DIY spectrometer (AS7341 based)

42 posts / 0 new
Last post

Pages

Verodin
Offline
Last seen: 14 hours 5 min ago
Joined: 01/11/2022 - 16:50
Posts: 568
DIY spectrometer (AS7341 based)

The past week I’ve been playing around with a colour sensor in an attempt to make something that hopefully resembles a spectrometer. The intention is to make something that can give relatively reliable info on CCT, Duv and possibly light quality (CRI/TM-30 data). The idea is to document any progress here. You guys might have questions, so ask away. And I’m sure I’ll need some answers as well. Hardware/software I know fairly well, but I’m new to the whole calculating light quality/properties and there are people on this forum who have such an insane amount of knowledge… hoping some of that rubs of and we all learn something along the way.

So first some background. After seeing all those Opple Light Master measurements popping up, I thought of getting one as well. But alas all sold out and expected return date was May. Wait till May and still nothing. A quick inquiry resulted in an updated date of August. Not the answer I as hoping for, but by now it is known what sensor they use (a Reddit user did a quick tear down). Turns out it uses the AMS AS7262 – Consumer Grade Smart 6-Channel VIS Sensor (https://ams.com/en/as7262). Checking the AMS website reveals that one is out of stock and deprecated. But fortunately they have a new an improved sensor; an 11-channel sensor. 11 channels must be better than 6 right?! And thus this topic was born Big Smile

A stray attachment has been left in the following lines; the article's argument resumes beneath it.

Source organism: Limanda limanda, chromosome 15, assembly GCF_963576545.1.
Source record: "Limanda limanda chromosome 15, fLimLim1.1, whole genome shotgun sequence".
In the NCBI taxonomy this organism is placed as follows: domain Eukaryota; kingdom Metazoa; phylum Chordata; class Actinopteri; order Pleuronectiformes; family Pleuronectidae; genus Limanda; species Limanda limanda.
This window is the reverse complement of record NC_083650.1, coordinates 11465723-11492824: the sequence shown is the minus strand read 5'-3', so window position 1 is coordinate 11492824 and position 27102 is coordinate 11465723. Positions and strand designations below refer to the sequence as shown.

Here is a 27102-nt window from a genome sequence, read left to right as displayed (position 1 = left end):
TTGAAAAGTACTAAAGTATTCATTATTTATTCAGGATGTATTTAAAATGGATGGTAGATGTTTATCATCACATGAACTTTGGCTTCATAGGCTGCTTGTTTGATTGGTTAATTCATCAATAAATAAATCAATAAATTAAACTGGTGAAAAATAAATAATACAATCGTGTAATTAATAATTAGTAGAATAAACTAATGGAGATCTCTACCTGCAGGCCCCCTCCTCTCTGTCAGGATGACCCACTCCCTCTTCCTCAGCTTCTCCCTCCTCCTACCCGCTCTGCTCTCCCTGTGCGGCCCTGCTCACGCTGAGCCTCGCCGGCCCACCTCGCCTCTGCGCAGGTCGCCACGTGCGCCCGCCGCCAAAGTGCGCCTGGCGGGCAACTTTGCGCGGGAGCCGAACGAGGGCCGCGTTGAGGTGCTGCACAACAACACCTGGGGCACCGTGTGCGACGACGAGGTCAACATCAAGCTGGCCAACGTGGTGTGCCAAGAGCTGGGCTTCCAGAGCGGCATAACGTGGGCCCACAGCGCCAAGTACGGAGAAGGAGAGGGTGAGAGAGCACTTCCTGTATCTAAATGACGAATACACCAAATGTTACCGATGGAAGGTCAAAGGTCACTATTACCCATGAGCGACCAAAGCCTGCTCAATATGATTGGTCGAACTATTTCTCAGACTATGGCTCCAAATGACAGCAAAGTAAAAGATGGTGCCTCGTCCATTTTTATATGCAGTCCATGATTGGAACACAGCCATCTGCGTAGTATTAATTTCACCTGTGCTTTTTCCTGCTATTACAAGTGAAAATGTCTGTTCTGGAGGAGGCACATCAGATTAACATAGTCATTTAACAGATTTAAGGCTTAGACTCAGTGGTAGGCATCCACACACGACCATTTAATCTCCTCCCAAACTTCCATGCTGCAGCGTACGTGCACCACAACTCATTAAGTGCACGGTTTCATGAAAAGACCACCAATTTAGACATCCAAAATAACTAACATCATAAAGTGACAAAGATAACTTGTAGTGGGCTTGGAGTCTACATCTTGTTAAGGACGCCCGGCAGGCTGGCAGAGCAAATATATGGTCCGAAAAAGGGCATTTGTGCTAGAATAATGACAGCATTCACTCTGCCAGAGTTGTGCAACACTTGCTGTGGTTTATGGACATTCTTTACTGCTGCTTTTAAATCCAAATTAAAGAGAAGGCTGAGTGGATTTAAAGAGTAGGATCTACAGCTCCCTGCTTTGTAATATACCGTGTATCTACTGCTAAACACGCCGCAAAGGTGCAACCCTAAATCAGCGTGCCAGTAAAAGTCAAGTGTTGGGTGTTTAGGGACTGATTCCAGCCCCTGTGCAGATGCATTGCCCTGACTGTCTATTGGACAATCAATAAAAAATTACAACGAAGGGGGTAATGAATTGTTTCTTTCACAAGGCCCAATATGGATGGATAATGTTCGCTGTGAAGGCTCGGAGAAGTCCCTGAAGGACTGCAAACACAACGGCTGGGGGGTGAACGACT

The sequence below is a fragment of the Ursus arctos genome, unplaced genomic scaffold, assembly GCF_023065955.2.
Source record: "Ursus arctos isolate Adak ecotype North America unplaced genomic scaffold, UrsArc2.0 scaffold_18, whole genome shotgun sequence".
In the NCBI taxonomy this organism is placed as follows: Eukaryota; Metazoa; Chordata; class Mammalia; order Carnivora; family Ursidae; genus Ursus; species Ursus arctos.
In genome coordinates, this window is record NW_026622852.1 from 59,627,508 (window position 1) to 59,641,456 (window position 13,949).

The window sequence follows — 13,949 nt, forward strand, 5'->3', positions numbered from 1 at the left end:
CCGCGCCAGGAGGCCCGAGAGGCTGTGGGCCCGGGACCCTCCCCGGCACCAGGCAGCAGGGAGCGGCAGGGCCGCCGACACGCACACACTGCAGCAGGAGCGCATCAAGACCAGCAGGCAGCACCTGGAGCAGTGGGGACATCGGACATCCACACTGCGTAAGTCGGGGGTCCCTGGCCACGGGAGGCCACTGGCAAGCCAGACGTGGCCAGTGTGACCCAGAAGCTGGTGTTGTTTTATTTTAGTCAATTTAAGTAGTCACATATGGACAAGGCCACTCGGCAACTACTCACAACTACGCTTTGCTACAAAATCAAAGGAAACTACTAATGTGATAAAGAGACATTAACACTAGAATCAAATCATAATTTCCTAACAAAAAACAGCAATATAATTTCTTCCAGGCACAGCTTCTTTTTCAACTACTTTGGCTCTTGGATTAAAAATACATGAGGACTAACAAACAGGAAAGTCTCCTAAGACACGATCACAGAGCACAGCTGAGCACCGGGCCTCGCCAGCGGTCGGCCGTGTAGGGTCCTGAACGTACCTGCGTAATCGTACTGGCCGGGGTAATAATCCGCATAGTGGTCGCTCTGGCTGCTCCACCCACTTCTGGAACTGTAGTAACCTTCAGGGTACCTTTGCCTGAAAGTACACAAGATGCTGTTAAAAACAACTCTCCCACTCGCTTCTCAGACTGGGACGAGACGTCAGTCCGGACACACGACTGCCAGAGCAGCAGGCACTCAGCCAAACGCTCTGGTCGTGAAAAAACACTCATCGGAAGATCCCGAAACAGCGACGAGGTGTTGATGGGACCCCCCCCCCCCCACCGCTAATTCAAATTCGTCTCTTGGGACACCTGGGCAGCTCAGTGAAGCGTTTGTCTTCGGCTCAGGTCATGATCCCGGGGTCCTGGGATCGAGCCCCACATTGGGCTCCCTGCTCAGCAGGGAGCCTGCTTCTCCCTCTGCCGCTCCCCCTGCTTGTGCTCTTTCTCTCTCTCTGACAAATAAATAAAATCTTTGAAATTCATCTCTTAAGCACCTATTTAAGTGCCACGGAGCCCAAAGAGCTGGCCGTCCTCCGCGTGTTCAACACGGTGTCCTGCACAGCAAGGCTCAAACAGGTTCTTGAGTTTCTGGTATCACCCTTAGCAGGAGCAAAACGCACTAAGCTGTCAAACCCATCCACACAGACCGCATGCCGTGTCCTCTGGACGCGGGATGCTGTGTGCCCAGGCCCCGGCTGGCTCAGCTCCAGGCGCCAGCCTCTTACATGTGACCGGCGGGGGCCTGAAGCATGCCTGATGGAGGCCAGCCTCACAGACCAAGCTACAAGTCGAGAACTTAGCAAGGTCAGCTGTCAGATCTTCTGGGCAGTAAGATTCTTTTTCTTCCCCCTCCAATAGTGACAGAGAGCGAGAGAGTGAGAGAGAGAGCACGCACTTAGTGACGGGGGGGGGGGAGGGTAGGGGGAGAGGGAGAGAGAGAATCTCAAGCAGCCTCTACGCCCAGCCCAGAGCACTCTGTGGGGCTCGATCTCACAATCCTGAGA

On to the hardware; the whole thing is based on the AMS AS7341. This is an 11-channel spectral color sensor (https://ams.com/as7341). First I needed to actually get the sensor. Not wanting to start from scratch, I started looking at dev boards. There’s an official dev kit, but that costs an arm and a leg. There are some boards on AE, but the big electronic components distributors also sell some. Ended up going for the Adafruit AS7143 (https://www.adafruit.com/product/4698). It seemed decent, has modern USB-C, is documented and uses a decent LED apparently (not needed for flashlight testing though). Being in the EU, Mouser was the best way to buy, provided some extra stuff was ordered as well to get free shipping from the US. Much faster than AE too!